Management Behavior Many Studies Essay

Pages: 4 (1287 words)  ·  Bibliography Sources: 4  ·  File: .docx  ·  Level: College Senior  ·  Topic: Business - Management

SAMPLE EXCERPT . . .
Many individuals think that workers come up with their style of performing tasks and discover ways of shortening the time taken on a given process as they become more comfortable with them (Yeatts, & Hyten, 2010, p.72).

In the mid-twenties, behavioral approaches are inclusive of social and psychological interaction was made use of to promote work satisfaction and promote productivity. From the studies of Hawthorne on anything apart from the physical conditions of working, in-group influences may have an impact on the behavior of an individual and the job performance. It also has it that the attitude of an employee was directly translated in the level of production for the subject individual. After the release of this information, Mary Parker was the first researcher to discover that an organization could be observed from an employee's perspective or group's perspective. She noted that organizations should put more focus on the autonomy and participation of employees, and the managers had the responsibility of coordinating group efforts. It is very noticeable for one to observe large companies in terms of group meetings asking for the input of employees and participation incentives. This is a significant factor of interpersonal relations because many employees do not view the company as an avenue of synchronizing their paycheck and their job. Nevertheless, by stressing that the productivity of everyone constitutes to the final success of the organization, which later on it amounts more revenue (Talluri, & Van, 2009, p.44).Get full Download Microsoft Word File access
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Essay on Management Behavior Many Studies Have Assignment

Although the push was currently for communication in an organization, Likert Rensis categorized communication into three branches like participative group systems, consultative, and benevolent-authoritative. The last of the three comprised of the responsibilities of the highest motivation and level of threat. The second system (the consultative system) is all about not entrusting the subordinates, workers with higher level have the feeling of being responsible and motivated with minor involvement. The system of participation proves to be the most successful with no doubt, confidence existing between the subordinates and superiors, each of them have the feeling of being responsible for contributing to complete the goals and the rewards are on the basis of what everyone chooses as a goal. With this system, communication and involvement are very active. Success in my opinion is measured in terms of customer service, product quality, monetary gains, and interpersonal satisfaction that the company values or considers worthy. The success of a company may come in the form of monetary gain but still lack employee happiness that could be limiting future success (Talluri, & Van, 2009, p.52).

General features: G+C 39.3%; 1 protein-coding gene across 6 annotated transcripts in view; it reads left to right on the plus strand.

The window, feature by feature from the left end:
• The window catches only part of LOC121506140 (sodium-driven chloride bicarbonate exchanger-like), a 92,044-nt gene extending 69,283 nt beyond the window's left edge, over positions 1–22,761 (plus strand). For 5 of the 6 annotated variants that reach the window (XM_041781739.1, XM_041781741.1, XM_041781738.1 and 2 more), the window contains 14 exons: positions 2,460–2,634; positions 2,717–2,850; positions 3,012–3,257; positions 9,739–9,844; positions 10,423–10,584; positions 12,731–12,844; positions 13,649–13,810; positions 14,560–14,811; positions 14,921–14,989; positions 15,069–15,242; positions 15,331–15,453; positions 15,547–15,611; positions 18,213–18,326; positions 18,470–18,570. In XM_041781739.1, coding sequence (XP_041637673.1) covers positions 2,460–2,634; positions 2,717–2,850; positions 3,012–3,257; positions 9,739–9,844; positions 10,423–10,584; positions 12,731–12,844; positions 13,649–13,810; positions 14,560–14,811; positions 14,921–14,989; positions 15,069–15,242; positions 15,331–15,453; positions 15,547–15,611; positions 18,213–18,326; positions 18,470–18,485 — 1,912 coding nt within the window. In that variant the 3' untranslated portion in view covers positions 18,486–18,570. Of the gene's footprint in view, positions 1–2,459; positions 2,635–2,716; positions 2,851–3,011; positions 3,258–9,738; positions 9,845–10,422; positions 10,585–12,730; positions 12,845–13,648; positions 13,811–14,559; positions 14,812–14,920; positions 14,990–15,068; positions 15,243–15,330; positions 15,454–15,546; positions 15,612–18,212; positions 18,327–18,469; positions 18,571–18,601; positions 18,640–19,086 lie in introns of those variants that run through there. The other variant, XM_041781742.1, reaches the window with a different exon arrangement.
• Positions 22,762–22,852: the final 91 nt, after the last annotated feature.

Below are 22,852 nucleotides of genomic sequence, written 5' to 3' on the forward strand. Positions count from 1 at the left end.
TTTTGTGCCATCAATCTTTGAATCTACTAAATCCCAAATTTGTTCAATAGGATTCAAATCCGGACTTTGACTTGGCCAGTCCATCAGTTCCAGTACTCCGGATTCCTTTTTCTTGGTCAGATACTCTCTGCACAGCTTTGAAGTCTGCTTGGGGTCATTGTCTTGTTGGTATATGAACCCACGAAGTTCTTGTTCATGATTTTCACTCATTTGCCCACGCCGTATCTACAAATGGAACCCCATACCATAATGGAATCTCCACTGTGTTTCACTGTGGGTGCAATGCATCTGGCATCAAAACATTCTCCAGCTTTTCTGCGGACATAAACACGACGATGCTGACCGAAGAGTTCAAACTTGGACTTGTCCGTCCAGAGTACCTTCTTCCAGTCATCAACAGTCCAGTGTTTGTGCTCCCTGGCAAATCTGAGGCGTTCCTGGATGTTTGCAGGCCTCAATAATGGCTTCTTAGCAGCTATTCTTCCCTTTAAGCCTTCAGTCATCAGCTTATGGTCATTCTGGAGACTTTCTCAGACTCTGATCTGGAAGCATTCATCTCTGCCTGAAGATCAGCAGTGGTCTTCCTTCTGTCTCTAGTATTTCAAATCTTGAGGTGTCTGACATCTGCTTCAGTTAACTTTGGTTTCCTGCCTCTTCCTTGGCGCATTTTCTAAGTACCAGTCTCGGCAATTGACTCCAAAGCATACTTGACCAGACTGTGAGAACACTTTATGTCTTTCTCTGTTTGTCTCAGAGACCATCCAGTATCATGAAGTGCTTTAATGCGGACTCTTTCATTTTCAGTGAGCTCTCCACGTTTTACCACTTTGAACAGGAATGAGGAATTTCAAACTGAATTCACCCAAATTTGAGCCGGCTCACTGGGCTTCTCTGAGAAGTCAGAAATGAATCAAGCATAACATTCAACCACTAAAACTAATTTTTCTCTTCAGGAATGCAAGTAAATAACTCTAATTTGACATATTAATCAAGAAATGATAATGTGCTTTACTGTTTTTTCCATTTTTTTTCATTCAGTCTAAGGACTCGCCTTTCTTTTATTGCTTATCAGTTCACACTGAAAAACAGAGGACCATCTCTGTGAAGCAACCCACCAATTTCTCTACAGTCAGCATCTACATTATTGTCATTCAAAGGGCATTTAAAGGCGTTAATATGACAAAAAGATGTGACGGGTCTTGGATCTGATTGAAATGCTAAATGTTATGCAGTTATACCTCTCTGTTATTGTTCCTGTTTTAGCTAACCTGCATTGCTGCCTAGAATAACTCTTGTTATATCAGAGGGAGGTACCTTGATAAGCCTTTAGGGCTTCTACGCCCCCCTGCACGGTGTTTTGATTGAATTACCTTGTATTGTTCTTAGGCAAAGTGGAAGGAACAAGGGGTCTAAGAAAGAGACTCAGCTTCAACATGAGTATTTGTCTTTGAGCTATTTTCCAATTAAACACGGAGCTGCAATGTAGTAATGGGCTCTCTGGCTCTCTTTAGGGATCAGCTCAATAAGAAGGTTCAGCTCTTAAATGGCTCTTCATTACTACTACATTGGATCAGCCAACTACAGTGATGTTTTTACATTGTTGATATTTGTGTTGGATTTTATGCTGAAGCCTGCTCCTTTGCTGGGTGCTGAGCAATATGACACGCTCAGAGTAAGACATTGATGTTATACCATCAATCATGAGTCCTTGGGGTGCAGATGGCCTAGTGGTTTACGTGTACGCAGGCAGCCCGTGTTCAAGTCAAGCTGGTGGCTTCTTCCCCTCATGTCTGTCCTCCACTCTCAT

When participative systems are used sometimes excessively, a consultative factor arises. An organization may have a manager who does not believe in the ability of his or her group, thereby creating weak points in the infrastructure and constraints communication or productivity. The workloads may even become distributed unevenly thereby crediting some of employees with more contribution to the achievement of success than the others. A way of gaining possession of participative systems is getting to hire natural leaders. Hiring people who have knowledge in extroversion and communication ability of enforcing while making the subordinates feel important will guarantee success in all fields of the organization. The 1930s trait theory declared that various features of a leader who has been proposed revolved within five main traits of personality, emotional and extroversion intelligence being the most significant (Cole, 2008, p.27).

References

Cole, G.A. (2008). Management theory and practice. London: Thomson Learning.

Mahadevan, B. (2009). Operations management: Theory and practice. New Delhi: Published by Dorling Kindersley (India), licensees of Pearson Education in South Asia.

Sapru, R.K. (2008). Administrative theories and management thought. New Delhi: PHI Learning.

Talluri, K.T., & Van, R.G.J. (2009). The theory and practice of revenue management. New York, NY: Springer.

Yeatts, D.E., & Hyten, C. (2010). High-performing self-managed work teams: A comparison… [END OF PREVIEW] . . . READ MORE

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